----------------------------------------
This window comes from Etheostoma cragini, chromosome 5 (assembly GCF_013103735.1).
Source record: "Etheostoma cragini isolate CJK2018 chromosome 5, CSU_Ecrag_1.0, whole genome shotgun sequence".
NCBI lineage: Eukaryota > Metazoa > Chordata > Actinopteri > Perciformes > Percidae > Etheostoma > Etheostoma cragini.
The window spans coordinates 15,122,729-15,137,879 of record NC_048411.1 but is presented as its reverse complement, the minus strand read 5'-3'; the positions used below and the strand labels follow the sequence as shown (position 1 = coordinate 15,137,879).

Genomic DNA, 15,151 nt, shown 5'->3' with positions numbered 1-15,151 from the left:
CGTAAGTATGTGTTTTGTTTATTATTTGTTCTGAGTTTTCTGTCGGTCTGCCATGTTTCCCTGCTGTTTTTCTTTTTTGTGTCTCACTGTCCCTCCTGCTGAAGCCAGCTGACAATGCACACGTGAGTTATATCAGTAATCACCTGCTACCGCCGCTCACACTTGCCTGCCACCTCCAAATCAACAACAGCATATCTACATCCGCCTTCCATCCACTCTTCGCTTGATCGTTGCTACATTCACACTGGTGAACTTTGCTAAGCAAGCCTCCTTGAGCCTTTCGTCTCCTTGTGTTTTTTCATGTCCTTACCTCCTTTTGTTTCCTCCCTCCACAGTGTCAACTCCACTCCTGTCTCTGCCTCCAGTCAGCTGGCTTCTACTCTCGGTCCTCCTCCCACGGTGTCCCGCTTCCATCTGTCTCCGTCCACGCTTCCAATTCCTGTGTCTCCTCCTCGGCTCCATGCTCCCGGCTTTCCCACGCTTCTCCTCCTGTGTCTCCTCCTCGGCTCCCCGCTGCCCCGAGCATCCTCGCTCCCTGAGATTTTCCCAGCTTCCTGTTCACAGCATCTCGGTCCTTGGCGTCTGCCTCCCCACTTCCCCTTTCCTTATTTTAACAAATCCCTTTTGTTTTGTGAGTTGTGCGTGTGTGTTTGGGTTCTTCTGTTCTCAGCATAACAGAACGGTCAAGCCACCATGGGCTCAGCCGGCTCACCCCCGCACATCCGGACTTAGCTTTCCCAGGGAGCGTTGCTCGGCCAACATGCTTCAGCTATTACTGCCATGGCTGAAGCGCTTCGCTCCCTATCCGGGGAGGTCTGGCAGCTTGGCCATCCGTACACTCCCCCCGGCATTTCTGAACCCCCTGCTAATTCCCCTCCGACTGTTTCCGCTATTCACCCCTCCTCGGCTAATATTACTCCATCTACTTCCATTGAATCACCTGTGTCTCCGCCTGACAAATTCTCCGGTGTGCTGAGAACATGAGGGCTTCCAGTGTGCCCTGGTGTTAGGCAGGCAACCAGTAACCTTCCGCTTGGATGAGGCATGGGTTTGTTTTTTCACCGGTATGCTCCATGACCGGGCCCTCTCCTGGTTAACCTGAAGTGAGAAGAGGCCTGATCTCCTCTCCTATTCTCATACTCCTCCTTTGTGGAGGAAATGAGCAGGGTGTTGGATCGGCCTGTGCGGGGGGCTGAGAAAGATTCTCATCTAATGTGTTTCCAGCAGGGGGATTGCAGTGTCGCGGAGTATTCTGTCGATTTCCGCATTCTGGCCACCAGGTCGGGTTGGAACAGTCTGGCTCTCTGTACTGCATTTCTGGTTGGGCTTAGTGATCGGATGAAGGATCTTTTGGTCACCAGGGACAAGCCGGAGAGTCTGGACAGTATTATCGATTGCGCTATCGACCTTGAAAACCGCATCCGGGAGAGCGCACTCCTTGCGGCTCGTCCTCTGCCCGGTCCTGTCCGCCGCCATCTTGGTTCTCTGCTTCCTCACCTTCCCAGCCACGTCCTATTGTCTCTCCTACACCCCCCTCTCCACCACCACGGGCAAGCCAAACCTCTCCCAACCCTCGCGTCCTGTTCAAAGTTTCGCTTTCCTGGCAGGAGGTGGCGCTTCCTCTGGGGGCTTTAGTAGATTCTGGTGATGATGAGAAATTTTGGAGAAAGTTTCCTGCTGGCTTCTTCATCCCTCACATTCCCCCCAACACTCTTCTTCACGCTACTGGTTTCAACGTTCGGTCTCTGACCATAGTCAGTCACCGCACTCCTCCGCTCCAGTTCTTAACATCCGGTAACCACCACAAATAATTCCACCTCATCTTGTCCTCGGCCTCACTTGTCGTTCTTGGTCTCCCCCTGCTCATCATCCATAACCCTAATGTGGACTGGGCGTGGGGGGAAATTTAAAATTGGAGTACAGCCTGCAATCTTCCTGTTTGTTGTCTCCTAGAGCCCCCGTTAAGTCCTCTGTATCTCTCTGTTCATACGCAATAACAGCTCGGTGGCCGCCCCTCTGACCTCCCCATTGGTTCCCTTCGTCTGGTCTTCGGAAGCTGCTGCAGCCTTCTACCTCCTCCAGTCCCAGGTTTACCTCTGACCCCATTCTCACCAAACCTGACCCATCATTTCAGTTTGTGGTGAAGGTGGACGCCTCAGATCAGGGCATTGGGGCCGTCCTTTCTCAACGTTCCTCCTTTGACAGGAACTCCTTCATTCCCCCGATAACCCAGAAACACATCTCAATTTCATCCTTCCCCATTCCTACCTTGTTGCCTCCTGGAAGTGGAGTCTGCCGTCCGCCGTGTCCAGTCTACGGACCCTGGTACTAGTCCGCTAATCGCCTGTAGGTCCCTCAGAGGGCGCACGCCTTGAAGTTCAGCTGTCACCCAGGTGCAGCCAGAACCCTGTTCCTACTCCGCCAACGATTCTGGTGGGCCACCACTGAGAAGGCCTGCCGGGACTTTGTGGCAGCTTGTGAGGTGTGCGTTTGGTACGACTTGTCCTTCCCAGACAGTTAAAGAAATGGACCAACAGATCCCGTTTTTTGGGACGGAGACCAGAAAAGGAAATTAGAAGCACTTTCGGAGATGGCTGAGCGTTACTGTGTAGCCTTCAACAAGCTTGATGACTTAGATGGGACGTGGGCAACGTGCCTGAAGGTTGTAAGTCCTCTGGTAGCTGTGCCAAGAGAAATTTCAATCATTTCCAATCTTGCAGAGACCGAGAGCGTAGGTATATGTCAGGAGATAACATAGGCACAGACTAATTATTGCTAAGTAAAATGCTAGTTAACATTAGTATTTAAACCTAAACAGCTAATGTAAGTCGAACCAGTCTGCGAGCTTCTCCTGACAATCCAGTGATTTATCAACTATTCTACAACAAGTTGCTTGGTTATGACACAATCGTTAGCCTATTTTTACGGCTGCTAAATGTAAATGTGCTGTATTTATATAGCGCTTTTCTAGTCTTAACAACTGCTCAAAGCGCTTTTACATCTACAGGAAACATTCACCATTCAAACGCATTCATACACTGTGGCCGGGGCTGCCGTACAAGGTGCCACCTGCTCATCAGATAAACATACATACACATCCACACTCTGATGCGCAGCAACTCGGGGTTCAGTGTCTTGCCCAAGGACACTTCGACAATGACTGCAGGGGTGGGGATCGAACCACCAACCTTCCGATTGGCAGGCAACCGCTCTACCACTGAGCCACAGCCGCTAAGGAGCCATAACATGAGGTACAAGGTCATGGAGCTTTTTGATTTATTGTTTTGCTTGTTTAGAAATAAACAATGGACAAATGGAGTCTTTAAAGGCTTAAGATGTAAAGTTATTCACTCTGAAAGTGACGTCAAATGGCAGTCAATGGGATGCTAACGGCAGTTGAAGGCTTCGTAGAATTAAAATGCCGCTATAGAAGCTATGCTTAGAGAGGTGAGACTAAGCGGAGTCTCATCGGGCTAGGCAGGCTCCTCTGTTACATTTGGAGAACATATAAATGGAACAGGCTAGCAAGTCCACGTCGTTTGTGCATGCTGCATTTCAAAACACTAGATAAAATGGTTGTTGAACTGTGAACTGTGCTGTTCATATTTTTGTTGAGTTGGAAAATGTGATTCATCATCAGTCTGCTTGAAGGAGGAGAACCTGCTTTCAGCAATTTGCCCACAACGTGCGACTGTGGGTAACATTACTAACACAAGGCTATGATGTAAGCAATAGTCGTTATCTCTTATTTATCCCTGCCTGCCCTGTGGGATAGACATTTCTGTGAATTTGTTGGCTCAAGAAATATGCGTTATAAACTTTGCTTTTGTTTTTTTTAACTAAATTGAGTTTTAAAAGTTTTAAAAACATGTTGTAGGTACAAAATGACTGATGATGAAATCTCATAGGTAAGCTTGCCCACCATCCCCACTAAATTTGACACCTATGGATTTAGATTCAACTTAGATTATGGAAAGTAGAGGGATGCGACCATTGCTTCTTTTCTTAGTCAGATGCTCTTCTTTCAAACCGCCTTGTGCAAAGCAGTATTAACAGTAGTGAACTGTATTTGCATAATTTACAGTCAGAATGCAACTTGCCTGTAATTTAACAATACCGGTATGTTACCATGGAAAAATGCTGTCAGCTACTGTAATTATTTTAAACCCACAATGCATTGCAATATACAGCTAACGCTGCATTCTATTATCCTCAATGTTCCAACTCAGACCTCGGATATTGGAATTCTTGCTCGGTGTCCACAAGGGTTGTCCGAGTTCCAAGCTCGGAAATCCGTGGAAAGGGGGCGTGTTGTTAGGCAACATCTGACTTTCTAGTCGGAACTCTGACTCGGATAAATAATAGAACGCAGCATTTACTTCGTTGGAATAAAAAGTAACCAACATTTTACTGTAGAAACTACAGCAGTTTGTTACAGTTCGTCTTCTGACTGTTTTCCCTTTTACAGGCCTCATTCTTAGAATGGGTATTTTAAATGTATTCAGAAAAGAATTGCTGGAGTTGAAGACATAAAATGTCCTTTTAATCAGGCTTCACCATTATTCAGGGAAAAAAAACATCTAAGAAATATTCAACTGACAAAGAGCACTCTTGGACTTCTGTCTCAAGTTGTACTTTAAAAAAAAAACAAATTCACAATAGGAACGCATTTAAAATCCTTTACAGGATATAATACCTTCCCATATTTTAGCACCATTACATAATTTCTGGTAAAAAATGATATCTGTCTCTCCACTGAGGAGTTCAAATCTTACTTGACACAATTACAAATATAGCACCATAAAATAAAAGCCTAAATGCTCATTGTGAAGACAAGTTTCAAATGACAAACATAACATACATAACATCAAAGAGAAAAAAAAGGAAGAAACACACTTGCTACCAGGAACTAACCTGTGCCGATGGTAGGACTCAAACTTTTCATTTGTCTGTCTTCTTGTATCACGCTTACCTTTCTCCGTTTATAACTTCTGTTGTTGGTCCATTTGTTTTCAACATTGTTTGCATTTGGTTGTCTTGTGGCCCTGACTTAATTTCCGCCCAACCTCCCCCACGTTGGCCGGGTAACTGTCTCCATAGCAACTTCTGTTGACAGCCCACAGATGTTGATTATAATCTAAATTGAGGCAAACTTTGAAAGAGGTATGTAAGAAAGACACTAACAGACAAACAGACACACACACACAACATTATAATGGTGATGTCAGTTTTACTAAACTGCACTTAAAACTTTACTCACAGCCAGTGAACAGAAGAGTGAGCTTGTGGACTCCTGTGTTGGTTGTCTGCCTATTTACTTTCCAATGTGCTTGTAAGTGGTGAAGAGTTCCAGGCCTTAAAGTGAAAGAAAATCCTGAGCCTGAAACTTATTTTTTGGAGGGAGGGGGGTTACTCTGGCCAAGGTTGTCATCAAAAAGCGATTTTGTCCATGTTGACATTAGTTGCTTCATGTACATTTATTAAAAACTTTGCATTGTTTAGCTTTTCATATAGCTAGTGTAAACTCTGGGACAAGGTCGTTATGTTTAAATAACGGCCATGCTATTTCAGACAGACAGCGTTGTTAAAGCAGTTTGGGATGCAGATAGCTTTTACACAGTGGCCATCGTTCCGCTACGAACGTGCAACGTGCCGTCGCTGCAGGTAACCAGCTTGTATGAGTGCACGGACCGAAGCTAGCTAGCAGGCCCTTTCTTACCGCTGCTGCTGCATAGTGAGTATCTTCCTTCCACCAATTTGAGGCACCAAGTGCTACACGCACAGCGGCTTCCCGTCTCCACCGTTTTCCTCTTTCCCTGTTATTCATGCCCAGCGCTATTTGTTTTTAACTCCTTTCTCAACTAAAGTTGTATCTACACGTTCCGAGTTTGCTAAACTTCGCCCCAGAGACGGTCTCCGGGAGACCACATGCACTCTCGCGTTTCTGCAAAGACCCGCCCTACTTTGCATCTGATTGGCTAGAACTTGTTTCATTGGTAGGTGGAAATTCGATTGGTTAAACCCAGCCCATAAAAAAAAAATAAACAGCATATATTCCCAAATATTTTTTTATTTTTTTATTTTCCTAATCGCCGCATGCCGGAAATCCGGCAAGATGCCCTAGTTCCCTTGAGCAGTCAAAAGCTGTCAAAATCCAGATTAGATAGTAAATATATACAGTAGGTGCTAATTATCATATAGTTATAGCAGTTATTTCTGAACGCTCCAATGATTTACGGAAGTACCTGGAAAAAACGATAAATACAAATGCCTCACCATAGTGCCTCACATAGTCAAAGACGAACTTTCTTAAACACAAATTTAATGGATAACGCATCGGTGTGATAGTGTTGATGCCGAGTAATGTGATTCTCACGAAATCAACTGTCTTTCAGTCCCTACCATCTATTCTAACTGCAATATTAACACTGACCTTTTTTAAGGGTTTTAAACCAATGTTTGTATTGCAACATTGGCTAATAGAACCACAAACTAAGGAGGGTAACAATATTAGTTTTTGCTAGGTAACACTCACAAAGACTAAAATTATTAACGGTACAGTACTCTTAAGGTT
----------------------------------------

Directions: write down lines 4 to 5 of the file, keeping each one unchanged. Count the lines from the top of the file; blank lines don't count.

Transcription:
The window spans coordinates 15,122,729-15,137,879 of record NC_048411.1 but is presented as its reverse complement, the minus strand read 5'-3'; the positions used below and the strand labels follow the sequence as shown (position 1 = coordinate 15,137,879).

Genomic DNA, 15,151 nt, shown 5'->3' with positions numbered 1-15,151 from the left: